The Linux-Based Recording Studio
I grew up using keyboards. Cold-war grey TRS-80s, green-screened Apple IIs, IBM clones, 8088s, 286s, PC-DOS, then Windows (missing the command line) and finally UNIX command lines. Later, the recording bug bit me and took me away from the command line and into studios. I still was a PC guy, but there never was a reason to bring a computer into the studio. Affordable hard drives and memory were too small for audio, sound cards were junk and processors were too slow.
Then, Linux came along. Sure, I had to wait for hard drives to get bigger and chip speeds to increase, but even after that, proprietary software still was way out of reach. So I upgraded my studio, learning a lot about Linux along the way. Here, I share a bit of what I did in my studio and explain how you might start a Linux-based studio. General information about Linux audio and recording is vast, so I refer you to further resources where appropriate (see the on-line Resources section).
Like anything, what you need to buy for your studio and how you set it up is determined by a few key decisions, especially when it comes to studio hardware. The hardware is easy as 3.1415. Anything that runs Linux can run Linux audio applications, but bear the following in mind:
Audio uses 5MB per track minute at CD quality (44.1KHz, 16 bit), meaning a three-minute song recorded in stereo takes up 30MB on the hard drive. Multitracking uses more than two tracks. A typical project of 24 tracks that is three-minutes long would use 360MB, not including captured audio being used.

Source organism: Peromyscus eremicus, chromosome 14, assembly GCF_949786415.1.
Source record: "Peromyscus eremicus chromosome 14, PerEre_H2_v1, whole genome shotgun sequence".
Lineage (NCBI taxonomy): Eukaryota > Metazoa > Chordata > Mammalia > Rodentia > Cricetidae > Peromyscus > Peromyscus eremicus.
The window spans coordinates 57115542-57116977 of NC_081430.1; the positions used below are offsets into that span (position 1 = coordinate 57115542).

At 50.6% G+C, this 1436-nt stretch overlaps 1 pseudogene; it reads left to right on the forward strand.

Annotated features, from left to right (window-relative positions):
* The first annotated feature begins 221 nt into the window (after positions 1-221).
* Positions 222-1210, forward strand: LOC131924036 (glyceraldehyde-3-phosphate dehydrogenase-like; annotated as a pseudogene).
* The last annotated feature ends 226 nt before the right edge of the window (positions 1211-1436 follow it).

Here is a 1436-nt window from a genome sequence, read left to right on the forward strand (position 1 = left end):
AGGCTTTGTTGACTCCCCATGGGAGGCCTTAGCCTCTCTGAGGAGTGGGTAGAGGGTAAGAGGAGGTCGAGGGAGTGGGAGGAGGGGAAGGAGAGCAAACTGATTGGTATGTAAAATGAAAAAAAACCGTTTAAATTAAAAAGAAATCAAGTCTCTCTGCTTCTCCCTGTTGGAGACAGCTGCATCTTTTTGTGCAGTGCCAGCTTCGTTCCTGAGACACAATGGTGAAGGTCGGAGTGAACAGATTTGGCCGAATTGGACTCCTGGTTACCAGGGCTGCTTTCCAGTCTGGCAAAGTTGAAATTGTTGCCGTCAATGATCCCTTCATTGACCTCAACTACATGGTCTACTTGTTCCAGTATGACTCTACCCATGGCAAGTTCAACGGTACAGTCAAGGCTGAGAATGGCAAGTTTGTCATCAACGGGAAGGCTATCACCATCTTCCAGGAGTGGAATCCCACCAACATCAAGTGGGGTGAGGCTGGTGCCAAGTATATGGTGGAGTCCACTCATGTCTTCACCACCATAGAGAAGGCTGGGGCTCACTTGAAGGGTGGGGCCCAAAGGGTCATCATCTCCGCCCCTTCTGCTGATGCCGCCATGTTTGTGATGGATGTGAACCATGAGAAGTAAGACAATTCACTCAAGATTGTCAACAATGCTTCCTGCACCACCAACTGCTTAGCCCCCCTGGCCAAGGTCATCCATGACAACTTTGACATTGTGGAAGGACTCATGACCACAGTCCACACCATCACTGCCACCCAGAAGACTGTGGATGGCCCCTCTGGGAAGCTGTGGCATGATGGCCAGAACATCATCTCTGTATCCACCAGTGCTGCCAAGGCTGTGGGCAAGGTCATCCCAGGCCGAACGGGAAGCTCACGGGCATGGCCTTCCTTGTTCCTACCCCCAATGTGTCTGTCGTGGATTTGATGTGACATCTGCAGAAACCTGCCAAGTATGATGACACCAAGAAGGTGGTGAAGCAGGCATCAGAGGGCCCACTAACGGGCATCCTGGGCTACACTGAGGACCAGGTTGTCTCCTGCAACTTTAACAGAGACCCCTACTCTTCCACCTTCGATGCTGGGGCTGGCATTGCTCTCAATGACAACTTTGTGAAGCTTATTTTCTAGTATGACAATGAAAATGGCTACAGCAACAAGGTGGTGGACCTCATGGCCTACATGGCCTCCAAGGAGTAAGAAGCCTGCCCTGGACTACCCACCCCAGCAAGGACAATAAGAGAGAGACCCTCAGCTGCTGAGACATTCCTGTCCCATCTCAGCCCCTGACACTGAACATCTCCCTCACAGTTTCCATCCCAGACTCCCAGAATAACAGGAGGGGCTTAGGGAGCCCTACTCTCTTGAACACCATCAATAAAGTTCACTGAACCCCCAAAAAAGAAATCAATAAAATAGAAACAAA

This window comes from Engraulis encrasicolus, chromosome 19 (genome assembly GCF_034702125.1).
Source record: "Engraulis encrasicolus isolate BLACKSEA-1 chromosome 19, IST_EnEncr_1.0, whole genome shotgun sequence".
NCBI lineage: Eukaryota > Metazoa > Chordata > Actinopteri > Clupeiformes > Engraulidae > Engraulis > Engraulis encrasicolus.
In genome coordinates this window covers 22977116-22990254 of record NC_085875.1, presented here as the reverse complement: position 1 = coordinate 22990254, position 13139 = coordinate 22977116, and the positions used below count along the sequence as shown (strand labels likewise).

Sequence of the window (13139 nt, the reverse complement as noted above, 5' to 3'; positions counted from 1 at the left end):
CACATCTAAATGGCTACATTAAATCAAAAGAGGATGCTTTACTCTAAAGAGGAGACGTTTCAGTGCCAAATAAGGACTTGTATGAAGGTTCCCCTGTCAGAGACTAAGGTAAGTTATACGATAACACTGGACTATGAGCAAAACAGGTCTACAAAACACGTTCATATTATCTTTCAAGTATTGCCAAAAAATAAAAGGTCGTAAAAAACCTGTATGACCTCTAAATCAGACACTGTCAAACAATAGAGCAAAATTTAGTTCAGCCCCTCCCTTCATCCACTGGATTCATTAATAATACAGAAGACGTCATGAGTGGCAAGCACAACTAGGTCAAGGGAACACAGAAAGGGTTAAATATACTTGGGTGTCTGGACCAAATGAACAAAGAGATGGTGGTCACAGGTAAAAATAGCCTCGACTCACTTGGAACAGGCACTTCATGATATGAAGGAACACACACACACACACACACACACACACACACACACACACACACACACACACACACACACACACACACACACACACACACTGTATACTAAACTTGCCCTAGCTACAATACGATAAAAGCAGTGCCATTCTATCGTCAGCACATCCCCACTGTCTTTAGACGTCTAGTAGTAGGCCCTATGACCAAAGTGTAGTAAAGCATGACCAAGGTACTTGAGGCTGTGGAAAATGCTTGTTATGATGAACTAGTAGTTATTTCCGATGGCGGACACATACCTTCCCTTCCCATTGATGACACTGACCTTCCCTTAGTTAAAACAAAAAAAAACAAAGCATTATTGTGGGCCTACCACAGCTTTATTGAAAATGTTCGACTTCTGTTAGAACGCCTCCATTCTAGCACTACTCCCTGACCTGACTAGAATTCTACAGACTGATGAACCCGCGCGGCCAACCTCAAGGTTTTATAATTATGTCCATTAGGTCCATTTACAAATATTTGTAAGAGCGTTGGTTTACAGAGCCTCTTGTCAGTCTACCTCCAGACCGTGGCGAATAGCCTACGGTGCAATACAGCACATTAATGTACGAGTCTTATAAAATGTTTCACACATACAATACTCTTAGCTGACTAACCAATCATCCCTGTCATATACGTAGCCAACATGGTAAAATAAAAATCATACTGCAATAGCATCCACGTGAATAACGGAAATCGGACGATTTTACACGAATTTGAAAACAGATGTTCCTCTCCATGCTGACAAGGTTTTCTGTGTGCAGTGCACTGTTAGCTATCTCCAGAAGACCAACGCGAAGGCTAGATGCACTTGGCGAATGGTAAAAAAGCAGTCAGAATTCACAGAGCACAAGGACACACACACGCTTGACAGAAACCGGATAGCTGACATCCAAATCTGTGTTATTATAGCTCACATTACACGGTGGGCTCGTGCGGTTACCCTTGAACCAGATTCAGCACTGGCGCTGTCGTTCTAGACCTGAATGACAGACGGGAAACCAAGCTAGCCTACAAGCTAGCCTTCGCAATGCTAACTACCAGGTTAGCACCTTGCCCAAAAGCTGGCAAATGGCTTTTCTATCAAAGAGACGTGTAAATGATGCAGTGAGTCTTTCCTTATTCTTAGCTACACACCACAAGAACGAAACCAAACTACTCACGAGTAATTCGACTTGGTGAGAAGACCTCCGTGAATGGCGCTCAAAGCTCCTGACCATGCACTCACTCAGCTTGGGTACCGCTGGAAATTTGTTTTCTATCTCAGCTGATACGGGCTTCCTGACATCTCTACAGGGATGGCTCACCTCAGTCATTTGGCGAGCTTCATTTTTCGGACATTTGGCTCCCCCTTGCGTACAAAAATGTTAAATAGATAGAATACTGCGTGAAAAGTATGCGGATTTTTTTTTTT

Slight upgrades to things like RAM size and CD-ROM speed are nice if you have older equipment. A CD writer is your friend, too, as you might have guessed.
Some bad video cards introduce noise into the sound card.
Drivers in Linux are sometimes hard to come by, so read and ask around before buying hardware, especially sound cards.
Acquiring software is almost as easy. Latency needs to be low, so the kernel needs a bit of a tweak in the form of a low-latency patch. The hard drive needs to be tuned correctly too. This subject is more than I can cover here, but check out the Resources on the Web for other readings. Also, keep a dual-boot system with Microsoft Windows for troubleshooting. You may need to test hardware on another operating system to narrow a problem to a Linux driver, or you may have tasks, such as upgrading firmware, that need to be done on a Windows box.
Now that we've got the box, it's time to decide what studio hardware we need. I like to think of the signal flow for a given project, and that tells me what I need. Figure 1 shows the basic concept of where a signal goes in a recording project. Also take a look at Figures 2 and 3; 2 is a wiring scheme for a simple studio and 3 shows my studio's scheme. I begin with the lynchpin, which actually is a couple of rungs down on the signal chain.
The key to digital recording is analog-to-digital and digital-to-analog converters (ADCs and DACs). In other words, you need to get sound in to and out of your computer. In both directions, you have some decisions to make.
ADC must be done in order to record. This happens in the sound card, in a digital mixer or in a standalone ADC.
Getting sound out (DAC) consists of two parts, listening (or monitoring—more on that below) and mixing. When mixing, you might never convert back to analog. You might mix digitally inside or outside the computer, saving a mix as a .wav file or transferring digitally to a digital recorder. The thing to understand here is that at some point before you can hear it, a DAC must happen. If you've done everything digitally, make a CD and play it in your car, that's where the DAC has happened.
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